Interesting recent decision out of the Appellate Division of the Supreme Court of New York regarding a jury's finding that a Will was valid. In re Estate of Fraccaro, 2018 NY Slip Op 319:

Antonio Fraccaro's 2012 Will left his estate to a hospital. In 2015, shortly after moving into an adult home and while terminally ill with cancer, Fraccaro signed another Will leaving half of his estate to Alberta Ross, the operator of the adult home. He died three days later.

The hospital, the NY State Attorney General, and the Executor of the 2012 Will challenged the validity of the 2015 document, saying it was not properly executed, Fraccaro lacked capacity, and Ross had exercised undue influence over Fraccaro. The jury found Fraccaro was competent, there was no undue influence, and the Will was properly executed.

The appeals court noted that the Will was entirely handwritten by Ross, with no lawyer present at the signing. One of the two witnesses to the Will - a resident and employee of the adult home - said Fraccaro had not eaten and she had given him oxycodone about 30 minutes prior to signing his Will. She could not recall if he had his glasses, which he needed for reading the document. The second witness - also a resident of the adult home and a friend of Ross - gave testimony with "multiple inconsistencies" and in conflict with her deposition testimony, the Court said.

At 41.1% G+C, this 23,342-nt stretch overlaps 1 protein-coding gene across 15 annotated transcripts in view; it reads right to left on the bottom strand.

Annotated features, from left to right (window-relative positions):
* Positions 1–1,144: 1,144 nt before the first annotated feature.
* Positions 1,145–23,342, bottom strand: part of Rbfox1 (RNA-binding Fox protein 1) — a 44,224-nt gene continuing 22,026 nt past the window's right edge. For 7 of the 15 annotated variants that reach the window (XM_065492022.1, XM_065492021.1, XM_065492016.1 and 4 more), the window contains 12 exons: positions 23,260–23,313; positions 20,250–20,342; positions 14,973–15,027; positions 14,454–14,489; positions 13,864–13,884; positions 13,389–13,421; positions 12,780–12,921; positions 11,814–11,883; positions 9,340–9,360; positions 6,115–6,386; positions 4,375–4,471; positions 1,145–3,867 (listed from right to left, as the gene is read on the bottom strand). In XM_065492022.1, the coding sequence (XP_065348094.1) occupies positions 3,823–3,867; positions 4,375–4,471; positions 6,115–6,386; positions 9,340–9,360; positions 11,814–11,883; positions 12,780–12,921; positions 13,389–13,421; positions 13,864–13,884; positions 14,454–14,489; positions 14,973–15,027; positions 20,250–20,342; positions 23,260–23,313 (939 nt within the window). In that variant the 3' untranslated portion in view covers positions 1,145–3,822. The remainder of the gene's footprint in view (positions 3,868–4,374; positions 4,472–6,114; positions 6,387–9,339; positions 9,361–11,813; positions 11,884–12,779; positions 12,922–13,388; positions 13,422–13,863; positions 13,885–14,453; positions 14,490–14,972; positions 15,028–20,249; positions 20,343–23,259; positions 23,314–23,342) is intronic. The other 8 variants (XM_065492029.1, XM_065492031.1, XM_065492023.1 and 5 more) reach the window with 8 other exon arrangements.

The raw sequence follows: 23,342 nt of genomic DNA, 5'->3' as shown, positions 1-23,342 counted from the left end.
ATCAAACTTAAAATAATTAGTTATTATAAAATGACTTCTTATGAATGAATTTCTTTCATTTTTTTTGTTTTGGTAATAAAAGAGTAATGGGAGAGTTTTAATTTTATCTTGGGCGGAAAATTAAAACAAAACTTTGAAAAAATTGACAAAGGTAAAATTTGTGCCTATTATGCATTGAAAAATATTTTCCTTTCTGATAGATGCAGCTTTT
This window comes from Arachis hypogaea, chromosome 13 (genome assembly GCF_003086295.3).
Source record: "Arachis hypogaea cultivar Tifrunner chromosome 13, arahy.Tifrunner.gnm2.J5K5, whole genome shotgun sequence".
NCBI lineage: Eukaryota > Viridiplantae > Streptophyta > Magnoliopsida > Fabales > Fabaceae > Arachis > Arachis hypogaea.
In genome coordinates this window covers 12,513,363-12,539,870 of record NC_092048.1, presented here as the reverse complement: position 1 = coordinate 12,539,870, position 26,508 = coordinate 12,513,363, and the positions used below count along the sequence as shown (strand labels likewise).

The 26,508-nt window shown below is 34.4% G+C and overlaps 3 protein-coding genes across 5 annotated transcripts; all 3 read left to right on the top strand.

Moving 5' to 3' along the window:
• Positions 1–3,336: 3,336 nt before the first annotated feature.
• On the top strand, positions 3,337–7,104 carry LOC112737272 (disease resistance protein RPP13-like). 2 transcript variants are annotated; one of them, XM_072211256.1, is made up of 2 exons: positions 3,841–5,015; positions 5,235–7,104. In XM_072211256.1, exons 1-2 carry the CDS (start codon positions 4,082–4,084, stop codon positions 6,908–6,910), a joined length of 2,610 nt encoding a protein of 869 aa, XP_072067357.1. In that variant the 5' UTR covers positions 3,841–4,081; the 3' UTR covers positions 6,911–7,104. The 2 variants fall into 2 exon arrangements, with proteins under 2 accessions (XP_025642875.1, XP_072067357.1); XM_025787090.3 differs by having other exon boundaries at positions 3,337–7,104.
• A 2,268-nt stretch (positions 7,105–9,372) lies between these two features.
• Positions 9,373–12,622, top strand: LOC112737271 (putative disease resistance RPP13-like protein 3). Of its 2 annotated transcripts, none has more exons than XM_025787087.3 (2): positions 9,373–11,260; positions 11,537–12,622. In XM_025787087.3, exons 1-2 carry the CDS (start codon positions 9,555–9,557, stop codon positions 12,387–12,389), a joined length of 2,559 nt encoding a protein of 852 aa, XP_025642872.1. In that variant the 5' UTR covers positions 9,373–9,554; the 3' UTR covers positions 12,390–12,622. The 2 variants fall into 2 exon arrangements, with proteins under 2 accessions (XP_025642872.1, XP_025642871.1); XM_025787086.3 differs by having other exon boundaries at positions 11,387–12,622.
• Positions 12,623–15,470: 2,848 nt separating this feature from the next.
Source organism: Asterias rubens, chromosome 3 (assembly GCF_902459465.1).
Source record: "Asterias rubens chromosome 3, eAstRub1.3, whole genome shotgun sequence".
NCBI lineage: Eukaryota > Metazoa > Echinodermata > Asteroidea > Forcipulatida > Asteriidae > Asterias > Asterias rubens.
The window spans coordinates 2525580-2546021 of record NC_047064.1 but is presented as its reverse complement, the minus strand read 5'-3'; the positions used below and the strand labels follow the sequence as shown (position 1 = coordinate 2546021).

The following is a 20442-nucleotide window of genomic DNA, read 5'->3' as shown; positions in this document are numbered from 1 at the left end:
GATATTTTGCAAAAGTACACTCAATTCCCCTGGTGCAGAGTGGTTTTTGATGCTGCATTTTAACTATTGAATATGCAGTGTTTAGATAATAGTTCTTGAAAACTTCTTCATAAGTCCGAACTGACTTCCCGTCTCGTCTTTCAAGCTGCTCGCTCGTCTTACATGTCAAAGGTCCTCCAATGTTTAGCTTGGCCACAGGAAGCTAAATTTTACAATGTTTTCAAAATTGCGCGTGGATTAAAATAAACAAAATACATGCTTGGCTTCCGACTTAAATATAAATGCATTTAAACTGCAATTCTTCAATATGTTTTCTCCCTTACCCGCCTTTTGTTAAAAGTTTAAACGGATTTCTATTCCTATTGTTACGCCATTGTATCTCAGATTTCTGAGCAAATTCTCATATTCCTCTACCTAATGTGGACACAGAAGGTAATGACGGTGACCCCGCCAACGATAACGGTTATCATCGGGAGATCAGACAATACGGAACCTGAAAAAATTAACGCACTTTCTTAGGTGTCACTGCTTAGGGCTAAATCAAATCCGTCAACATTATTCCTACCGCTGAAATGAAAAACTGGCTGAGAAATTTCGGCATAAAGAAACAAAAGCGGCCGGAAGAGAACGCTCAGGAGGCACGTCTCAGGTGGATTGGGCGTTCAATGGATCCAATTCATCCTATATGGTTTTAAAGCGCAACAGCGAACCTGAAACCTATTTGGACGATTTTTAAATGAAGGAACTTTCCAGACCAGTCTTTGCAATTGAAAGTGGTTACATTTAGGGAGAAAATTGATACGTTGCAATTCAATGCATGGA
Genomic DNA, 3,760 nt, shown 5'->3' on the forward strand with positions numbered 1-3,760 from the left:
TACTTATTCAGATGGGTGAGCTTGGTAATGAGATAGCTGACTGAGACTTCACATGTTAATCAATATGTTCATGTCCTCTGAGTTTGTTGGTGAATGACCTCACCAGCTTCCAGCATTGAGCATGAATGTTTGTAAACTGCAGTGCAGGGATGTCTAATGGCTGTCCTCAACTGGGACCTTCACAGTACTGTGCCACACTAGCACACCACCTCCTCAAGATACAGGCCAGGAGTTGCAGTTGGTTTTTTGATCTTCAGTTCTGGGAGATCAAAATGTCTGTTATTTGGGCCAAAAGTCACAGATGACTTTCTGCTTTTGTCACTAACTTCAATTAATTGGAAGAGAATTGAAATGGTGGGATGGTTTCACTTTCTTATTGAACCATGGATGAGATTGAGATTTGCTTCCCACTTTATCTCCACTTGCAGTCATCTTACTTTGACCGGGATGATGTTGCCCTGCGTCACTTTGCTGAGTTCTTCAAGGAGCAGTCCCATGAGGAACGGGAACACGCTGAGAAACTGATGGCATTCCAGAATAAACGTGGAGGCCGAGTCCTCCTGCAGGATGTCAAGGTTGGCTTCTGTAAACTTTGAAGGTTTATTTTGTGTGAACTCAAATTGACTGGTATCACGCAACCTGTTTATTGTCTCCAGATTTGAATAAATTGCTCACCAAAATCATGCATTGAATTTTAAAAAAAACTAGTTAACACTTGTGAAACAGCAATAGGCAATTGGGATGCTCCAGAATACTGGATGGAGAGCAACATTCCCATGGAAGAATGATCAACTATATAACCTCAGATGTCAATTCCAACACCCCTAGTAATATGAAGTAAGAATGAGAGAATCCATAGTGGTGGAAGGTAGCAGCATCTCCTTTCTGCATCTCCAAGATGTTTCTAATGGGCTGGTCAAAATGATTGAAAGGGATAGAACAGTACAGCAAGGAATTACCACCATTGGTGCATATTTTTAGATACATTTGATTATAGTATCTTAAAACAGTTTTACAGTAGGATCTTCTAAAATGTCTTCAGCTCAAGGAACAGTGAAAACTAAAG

New York state law requires that a Will submitted for probate be validly executed and express the testator's intent. The Court found the jury's verdict to be "against the weight of the evidence" and insufficient to support the finding that the Will was valid and properly executed.

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